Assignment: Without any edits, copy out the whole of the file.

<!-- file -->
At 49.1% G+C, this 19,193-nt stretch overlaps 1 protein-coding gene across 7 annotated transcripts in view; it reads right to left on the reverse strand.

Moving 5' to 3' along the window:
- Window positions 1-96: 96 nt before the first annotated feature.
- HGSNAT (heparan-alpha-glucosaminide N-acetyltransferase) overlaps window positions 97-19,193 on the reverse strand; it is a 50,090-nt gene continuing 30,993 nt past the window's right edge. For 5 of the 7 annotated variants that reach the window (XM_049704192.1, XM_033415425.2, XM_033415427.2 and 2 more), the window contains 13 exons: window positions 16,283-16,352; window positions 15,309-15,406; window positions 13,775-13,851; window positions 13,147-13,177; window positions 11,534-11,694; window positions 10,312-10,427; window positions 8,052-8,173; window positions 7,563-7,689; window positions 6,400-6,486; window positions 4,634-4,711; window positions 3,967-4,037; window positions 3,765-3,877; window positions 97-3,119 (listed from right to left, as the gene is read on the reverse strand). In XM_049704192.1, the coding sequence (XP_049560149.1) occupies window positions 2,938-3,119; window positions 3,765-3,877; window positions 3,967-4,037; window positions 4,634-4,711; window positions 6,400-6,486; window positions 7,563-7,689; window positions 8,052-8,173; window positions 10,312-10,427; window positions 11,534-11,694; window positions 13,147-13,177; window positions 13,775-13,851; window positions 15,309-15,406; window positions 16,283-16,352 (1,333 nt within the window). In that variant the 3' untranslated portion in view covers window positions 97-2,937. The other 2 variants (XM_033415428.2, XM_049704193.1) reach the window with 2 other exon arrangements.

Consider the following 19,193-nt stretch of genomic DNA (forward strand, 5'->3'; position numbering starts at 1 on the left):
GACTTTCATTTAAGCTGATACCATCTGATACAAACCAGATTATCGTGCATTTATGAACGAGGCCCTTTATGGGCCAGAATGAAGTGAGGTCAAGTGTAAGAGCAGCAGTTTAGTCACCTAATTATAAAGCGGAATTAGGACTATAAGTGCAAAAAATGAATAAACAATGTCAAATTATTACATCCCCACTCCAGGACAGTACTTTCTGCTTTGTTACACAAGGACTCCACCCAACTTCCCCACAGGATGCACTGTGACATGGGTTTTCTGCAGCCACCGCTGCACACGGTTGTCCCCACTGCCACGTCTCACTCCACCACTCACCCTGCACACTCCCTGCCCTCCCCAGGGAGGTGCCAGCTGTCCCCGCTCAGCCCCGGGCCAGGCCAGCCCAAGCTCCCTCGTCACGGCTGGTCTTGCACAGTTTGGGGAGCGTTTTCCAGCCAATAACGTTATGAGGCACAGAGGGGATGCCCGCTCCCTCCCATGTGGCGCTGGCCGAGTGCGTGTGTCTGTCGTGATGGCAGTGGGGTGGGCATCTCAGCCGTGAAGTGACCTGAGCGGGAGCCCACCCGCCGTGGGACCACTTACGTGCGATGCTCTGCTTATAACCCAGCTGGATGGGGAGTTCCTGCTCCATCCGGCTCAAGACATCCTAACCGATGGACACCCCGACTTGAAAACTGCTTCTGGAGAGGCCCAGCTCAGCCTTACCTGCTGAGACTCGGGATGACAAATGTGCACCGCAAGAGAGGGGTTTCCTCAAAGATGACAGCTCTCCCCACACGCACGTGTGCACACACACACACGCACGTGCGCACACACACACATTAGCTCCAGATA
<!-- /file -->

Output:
At 49.1% G+C, this 19,193-nt stretch overlaps 1 protein-coding gene across 7 annotated transcripts in view; it reads right to left on the reverse strand.

Moving 5' to 3' along the window:
- Window positions 1-96: 96 nt before the first annotated feature.
- HGSNAT (heparan-alpha-glucosaminide N-acetyltransferase) overlaps window positions 97-19,193 on the reverse strand; it is a 50,090-nt gene continuing 30,993 nt past the window's right edge. For 5 of the 7 annotated variants that reach the window (XM_049704192.1, XM_033415425.2, XM_033415427.2 and 2 more), the window contains 13 exons: window positions 16,283-16,352; window positions 15,309-15,406; window positions 13,775-13,851; window positions 13,147-13,177; window positions 11,534-11,694; window positions 10,312-10,427; window positions 8,052-8,173; window positions 7,563-7,689; window positions 6,400-6,486; window positions 4,634-4,711; window positions 3,967-4,037; window positions 3,765-3,877; window positions 97-3,119 (listed from right to left, as the gene is read on the reverse strand). In XM_049704192.1, the coding sequence (XP_049560149.1) occupies window positions 2,938-3,119; window positions 3,765-3,877; window positions 3,967-4,037; window positions 4,634-4,711; window positions 6,400-6,486; window positions 7,563-7,689; window positions 8,052-8,173; window positions 10,312-10,427; window positions 11,534-11,694; window positions 13,147-13,177; window positions 13,775-13,851; window positions 15,309-15,406; window positions 16,283-16,352 (1,333 nt within the window). In that variant the 3' untranslated portion in view covers window positions 97-2,937. The other 2 variants (XM_033415428.2, XM_049704193.1) reach the window with 2 other exon arrangements.

Consider the following 19,193-nt stretch of genomic DNA (forward strand, 5'->3'; position numbering starts at 1 on the left):
GACTTTCATTTAAGCTGATACCATCTGATACAAACCAGATTATCGTGCATTTATGAACGAGGCCCTTTATGGGCCAGAATGAAGTGAGGTCAAGTGTAAGAGCAGCAGTTTAGTCACCTAATTATAAAGCGGAATTAGGACTATAAGTGCAAAAAATGAATAAACAATGTCAAATTATTACATCCCCACTCCAGGACAGTACTTTCTGCTTTGTTACACAAGGACTCCACCCAACTTCCCCACAGGATGCACTGTGACATGGGTTTTCTGCAGCCACCGCTGCACACGGTTGTCCCCACTGCCACGTCTCACTCCACCACTCACCCTGCACACTCCCTGCCCTCCCCAGGGAGGTGCCAGCTGTCCCCGCTCAGCCCCGGGCCAGGCCAGCCCAAGCTCCCTCGTCACGGCTGGTCTTGCACAGTTTGGGGAGCGTTTTCCAGCCAATAACGTTATGAGGCACAGAGGGGATGCCCGCTCCCTCCCATGTGGCGCTGGCCGAGTGCGTGTGTCTGTCGTGATGGCAGTGGGGTGGGCATCTCAGCCGTGAAGTGACCTGAGCGGGAGCCCACCCGCCGTGGGACCACTTACGTGCGATGCTCTGCTTATAACCCAGCTGGATGGGGAGTTCCTGCTCCATCCGGCTCAAGACATCCTAACCGATGGACACCCCGACTTGAAAACTGCTTCTGGAGAGGCCCAGCTCAGCCTTACCTGCTGAGACTCGGGATGACAAATGTGCACCGCAAGAGAGGGGTTTCCTCAAAGATGACAGCTCTCCCCACACGCACGTGTGCACACACACACACGCACGTGCGCACACACACACATTAGCTCCAGATA